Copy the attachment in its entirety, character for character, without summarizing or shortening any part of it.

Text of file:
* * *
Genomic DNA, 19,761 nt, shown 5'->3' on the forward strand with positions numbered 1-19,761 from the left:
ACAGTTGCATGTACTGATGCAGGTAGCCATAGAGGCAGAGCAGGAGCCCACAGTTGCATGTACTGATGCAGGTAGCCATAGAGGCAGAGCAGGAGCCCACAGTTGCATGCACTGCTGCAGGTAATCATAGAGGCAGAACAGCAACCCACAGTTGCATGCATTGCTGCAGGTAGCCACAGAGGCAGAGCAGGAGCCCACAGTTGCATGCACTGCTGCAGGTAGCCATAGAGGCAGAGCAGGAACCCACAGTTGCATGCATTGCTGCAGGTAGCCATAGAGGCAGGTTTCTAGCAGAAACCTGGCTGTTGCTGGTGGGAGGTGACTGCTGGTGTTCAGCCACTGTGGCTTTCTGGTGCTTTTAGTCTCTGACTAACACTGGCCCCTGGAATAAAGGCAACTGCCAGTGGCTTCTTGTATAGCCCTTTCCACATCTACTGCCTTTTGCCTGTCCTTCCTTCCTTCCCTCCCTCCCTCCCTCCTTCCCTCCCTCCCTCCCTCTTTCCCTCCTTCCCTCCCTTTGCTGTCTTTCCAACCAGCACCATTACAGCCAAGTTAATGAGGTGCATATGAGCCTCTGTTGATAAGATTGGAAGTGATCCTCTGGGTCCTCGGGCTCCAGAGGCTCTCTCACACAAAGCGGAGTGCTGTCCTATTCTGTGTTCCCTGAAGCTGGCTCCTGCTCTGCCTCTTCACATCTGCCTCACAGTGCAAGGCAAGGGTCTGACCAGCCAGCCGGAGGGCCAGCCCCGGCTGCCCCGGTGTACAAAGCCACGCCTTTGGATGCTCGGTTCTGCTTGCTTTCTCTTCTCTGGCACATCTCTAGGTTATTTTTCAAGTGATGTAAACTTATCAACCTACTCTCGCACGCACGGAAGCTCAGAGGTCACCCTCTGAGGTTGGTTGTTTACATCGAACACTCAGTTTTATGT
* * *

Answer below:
Genomic DNA, 19,761 nt, shown 5'->3' on the forward strand with positions numbered 1-19,761 from the left:
ACAGTTGCATGTACTGATGCAGGTAGCCATAGAGGCAGAGCAGGAGCCCACAGTTGCATGTACTGATGCAGGTAGCCATAGAGGCAGAGCAGGAGCCCACAGTTGCATGCACTGCTGCAGGTAATCATAGAGGCAGAACAGCAACCCACAGTTGCATGCATTGCTGCAGGTAGCCACAGAGGCAGAGCAGGAGCCCACAGTTGCATGCACTGCTGCAGGTAGCCATAGAGGCAGAGCAGGAACCCACAGTTGCATGCATTGCTGCAGGTAGCCATAGAGGCAGGTTTCTAGCAGAAACCTGGCTGTTGCTGGTGGGAGGTGACTGCTGGTGTTCAGCCACTGTGGCTTTCTGGTGCTTTTAGTCTCTGACTAACACTGGCCCCTGGAATAAAGGCAACTGCCAGTGGCTTCTTGTATAGCCCTTTCCACATCTACTGCCTTTTGCCTGTCCTTCCTTCCTTCCCTCCCTCCCTCCCTCCTTCCCTCCCTCCCTCCCTCTTTCCCTCCTTCCCTCCCTTTGCTGTCTTTCCAACCAGCACCATTACAGCCAAGTTAATGAGGTGCATATGAGCCTCTGTTGATAAGATTGGAAGTGATCCTCTGGGTCCTCGGGCTCCAGAGGCTCTCTCACACAAAGCGGAGTGCTGTCCTATTCTGTGTTCCCTGAAGCTGGCTCCTGCTCTGCCTCTTCACATCTGCCTCACAGTGCAAGGCAAGGGTCTGACCAGCCAGCCGGAGGGCCAGCCCCGGCTGCCCCGGTGTACAAAGCCACGCCTTTGGATGCTCGGTTCTGCTTGCTTTCTCTTCTCTGGCACATCTCTAGGTTATTTTTCAAGTGATGTAAACTTATCAACCTACTCTCGCACGCACGGAAGCTCAGAGGTCACCCTCTGAGGTTGGTTGTTTACATCGAACACTCAGTTTTATGT